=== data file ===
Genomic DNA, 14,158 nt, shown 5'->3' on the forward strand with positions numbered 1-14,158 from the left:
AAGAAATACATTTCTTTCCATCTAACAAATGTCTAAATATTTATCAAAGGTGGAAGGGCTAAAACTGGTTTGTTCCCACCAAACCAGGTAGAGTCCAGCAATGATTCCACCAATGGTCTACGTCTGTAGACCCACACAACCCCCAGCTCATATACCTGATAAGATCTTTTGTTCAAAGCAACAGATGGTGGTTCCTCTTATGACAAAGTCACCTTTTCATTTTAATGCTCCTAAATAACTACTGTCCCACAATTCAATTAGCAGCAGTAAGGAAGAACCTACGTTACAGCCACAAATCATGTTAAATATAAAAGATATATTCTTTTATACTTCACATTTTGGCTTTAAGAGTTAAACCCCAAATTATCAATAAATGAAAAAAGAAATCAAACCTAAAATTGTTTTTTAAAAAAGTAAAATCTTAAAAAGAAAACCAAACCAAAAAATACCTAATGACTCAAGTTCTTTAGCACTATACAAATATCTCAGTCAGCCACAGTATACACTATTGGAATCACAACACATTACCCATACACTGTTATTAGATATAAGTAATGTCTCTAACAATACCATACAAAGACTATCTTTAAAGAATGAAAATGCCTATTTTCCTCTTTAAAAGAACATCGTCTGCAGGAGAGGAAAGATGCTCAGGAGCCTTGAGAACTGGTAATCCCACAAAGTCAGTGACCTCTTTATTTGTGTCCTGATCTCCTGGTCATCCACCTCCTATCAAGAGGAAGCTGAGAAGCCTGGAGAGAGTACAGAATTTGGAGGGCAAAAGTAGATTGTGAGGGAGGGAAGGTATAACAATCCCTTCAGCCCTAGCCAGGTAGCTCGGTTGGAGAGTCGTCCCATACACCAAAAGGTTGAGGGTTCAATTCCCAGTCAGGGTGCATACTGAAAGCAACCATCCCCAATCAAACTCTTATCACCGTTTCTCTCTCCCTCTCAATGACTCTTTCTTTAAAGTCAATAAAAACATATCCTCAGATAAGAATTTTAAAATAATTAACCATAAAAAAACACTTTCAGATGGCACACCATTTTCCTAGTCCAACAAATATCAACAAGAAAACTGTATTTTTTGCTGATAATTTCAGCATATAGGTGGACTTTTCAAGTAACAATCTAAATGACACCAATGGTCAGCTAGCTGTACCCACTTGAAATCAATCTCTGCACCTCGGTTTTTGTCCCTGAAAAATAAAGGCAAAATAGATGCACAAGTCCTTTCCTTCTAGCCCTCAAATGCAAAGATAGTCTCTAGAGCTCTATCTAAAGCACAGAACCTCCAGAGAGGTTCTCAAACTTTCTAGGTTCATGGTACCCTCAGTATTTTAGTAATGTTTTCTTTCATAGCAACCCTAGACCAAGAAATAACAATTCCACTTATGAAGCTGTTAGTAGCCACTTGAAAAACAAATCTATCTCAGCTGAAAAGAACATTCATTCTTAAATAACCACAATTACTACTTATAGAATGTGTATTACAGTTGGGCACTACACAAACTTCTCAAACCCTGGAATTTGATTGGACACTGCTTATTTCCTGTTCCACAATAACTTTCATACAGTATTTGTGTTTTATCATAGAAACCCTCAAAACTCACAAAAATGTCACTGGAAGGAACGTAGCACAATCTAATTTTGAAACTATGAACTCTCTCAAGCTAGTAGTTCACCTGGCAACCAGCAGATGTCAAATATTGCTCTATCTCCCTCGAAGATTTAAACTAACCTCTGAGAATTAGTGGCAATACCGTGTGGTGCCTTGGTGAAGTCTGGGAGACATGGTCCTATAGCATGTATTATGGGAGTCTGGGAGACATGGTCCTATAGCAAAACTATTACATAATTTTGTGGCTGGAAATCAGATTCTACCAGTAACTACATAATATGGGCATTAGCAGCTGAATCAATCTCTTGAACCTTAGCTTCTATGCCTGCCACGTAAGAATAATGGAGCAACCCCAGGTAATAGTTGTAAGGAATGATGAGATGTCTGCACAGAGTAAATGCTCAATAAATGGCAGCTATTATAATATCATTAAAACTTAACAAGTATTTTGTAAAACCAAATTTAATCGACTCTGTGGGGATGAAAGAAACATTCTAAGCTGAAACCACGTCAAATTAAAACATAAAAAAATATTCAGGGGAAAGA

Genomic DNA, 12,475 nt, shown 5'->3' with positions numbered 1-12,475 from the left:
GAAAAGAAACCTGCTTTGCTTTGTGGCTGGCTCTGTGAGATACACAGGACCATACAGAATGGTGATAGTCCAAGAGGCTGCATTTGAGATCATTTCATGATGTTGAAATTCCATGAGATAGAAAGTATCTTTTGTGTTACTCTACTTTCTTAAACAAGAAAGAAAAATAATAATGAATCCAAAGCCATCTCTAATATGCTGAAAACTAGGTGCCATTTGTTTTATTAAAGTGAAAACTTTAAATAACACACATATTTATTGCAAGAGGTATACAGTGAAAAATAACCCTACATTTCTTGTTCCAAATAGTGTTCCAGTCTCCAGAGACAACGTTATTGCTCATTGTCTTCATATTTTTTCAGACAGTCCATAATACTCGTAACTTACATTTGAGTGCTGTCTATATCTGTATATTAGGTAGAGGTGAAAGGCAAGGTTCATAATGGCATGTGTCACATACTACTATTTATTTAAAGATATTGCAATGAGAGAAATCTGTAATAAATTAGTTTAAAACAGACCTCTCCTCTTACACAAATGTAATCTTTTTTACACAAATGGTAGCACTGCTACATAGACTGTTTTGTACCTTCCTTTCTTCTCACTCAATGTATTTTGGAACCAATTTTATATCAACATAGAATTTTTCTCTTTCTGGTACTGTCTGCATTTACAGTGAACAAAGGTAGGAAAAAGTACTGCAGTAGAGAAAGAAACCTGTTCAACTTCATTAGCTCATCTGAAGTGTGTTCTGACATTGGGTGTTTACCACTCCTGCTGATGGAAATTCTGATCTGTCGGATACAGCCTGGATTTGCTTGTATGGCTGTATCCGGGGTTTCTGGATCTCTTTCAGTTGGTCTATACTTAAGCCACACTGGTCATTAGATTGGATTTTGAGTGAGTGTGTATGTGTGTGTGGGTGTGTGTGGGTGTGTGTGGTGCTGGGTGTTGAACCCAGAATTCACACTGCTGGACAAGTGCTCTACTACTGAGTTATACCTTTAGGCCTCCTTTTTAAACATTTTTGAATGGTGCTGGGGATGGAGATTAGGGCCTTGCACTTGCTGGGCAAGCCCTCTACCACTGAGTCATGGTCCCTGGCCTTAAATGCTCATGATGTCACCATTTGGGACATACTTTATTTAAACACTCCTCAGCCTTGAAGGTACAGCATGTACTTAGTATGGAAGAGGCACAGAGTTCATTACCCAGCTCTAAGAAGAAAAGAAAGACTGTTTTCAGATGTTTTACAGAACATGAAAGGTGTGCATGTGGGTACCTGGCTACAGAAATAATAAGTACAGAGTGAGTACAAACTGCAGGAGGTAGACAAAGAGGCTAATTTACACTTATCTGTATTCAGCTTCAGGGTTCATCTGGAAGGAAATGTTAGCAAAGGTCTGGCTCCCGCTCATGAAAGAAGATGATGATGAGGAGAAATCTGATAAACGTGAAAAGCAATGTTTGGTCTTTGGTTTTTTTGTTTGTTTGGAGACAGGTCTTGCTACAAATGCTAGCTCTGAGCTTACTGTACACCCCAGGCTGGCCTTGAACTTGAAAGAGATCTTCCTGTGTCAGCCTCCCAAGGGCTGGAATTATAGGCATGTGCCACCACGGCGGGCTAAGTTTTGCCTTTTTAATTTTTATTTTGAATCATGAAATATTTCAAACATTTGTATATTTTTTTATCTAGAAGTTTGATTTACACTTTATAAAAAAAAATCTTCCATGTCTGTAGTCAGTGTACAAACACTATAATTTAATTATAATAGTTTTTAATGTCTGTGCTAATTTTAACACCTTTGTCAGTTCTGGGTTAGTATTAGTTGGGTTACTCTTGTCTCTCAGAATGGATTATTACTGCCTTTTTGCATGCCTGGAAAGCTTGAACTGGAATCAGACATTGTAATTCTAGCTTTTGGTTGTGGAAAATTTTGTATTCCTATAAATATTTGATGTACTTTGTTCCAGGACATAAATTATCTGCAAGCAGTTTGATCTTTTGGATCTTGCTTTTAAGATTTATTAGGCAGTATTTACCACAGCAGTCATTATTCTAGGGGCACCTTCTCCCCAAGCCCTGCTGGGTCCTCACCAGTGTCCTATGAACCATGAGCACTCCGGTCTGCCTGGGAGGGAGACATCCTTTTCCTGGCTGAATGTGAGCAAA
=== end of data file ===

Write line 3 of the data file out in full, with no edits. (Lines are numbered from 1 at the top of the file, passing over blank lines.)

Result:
Genomic DNA, 12,475 nt, shown 5'->3' with positions numbered 1-12,475 from the left: